Brother Mingda Sun: Putting Allah (s.w.t.) in a circle and saying that He cannot reach beyond it, that is very much limiting Allah (s.w.t.).  Between yea and nay is the truth.  All of the things that are apparent to us are fundamentally illusory anyways.  That is why I am so appreciative of quantum physics.  It really is a branch of scientific study that to me is ‘gnostic’ in a sense because you are not looking at matter and time through regular human senses; you are looking into the heart of all matter, the closest look that is humanly possible.

Brother Colin Turner: The term ‘Grand Emanation’ is a very apposite one, Brother Hajj Ahmad.

Brother Hajj Ahmad: Nothingness is only a term for our intellect to understand Existence.  It has no reality.  It cannot have a reality, as Brother Colin and others have put forth.  Brother Mingda, you need to read and reflect on what has been written without just defending your claim to win an argument.

Brother Colin Turner: Brother Mingda Sun, I would never try to put Allah (s.w.t.) in a circle and say that He cannot reach beyond it.  That is the whole issue.  His sphere of activity is unbounded: there is no beyond for Him to reach because His Absoluteness ensures an infinity of manifestations, which stretch from pre-eternity to post-eternity.  Actually, you are limiting Allah (s.w.t.) if you say that His Reflection is limited, which is what you are saying when you posit a limited cosmos that is ever ‘expanding’ into some ill-defined void.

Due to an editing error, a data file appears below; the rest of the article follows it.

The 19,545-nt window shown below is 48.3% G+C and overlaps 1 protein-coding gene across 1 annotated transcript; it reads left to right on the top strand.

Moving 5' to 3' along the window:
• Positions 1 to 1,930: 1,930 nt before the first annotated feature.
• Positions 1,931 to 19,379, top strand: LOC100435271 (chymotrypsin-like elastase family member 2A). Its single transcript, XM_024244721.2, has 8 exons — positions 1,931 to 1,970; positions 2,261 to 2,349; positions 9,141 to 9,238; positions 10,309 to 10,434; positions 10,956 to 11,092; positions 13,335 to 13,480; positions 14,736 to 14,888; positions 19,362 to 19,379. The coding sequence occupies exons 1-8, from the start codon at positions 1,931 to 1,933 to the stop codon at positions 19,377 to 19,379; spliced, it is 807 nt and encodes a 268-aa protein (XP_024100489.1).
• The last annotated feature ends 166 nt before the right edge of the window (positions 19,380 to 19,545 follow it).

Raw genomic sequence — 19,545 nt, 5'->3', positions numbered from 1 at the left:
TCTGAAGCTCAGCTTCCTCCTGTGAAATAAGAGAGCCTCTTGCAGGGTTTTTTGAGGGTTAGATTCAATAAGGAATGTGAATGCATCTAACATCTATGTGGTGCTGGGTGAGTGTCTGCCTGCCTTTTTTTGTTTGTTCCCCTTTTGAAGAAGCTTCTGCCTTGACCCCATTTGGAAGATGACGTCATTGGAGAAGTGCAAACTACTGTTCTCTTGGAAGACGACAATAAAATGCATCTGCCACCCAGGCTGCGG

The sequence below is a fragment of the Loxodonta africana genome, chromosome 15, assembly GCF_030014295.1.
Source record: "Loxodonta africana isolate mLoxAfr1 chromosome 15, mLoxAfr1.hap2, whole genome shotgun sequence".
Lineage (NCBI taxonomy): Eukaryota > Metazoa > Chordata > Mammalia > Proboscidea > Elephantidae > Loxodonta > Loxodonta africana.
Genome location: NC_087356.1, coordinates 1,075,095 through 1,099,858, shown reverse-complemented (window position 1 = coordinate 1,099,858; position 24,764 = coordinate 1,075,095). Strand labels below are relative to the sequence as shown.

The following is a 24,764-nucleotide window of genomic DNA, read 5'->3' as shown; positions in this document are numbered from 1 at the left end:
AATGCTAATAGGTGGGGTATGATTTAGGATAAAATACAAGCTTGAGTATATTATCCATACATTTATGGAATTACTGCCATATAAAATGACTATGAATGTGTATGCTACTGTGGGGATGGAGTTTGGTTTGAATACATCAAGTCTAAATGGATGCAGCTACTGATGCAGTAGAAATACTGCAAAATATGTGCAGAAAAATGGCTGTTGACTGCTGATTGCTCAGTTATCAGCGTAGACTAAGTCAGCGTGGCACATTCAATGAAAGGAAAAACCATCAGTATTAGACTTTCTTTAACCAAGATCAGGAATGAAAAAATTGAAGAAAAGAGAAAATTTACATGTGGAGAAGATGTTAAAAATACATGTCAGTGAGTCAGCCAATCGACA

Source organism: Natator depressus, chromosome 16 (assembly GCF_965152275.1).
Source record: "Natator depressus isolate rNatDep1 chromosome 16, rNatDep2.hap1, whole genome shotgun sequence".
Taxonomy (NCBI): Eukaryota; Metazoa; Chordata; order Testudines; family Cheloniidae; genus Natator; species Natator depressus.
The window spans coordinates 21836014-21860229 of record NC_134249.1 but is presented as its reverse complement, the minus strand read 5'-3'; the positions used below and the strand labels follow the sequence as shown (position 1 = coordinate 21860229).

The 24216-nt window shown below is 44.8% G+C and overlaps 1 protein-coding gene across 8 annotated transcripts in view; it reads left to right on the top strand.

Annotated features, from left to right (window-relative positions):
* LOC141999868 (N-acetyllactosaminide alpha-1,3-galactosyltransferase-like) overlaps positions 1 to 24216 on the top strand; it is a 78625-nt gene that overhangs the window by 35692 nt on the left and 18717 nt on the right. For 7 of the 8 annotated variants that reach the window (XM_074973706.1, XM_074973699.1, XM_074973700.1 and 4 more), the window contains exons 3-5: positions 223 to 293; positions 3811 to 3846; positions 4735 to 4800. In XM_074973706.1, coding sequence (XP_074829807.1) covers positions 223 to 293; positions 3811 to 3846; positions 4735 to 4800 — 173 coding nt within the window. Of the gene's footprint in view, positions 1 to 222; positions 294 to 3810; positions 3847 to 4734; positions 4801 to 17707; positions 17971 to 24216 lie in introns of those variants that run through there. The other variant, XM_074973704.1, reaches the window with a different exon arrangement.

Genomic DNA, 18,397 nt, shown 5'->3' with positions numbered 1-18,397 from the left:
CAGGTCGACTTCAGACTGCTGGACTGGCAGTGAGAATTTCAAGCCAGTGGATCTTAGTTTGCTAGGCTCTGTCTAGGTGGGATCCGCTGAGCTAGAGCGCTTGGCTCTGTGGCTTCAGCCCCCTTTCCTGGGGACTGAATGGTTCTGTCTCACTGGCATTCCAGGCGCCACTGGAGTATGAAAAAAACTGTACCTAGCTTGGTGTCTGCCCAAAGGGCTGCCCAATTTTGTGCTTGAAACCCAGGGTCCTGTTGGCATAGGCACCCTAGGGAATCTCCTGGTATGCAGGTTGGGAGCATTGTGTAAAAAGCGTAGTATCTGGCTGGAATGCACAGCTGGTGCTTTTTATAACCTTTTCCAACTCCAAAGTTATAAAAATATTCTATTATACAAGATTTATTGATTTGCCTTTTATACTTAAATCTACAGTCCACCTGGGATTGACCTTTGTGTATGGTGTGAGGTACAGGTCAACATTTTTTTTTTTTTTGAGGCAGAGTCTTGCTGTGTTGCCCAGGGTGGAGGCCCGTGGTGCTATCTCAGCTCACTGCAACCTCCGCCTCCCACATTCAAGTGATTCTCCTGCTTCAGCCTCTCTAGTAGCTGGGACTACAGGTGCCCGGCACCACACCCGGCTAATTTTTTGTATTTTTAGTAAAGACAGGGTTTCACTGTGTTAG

Brother Hajj Ahmad: Yes.

Brother Mingda Sun: Non-material existence in God’s Knowledge to me is ‘nothing’.

Brother Colin Turner: Immateriality is simply lack of matter, but it is not ‘nothing’.  I think I now understand where the sticking point in this conversation is.

Brother Mingda Sun: The realm of things yet to be is the realm of nothingness.  There is nothing there and suddenly there is.  Unless you want to argue that since we evolved from the water and elements we were always around, just not assembled yet.  Is that what you are saying?  But there was a time before any elements existed.  There was a time before anything was written by the Pen was there not?  Or did Allah (s.w.t.) not Create the Pen at a concrete point in time?  I was referring to Brother Terence’s Venn diagram analogy.

Brother Colin Turner: The realm of things yet to be has no existence until it is.  What you are saying is that the future has no external existence, and that is correct; it does not.  But this is a world away from saying that nothingness actually has a locus in reality.

Brother Mingda Sun: Non-existence is what I mean by nothingness.  I think maybe you misunderstand a bit of what I am saying.  I am not saying there is some kind of domain where nothing exists and where God’s Power and Knowledge does not seem to apply.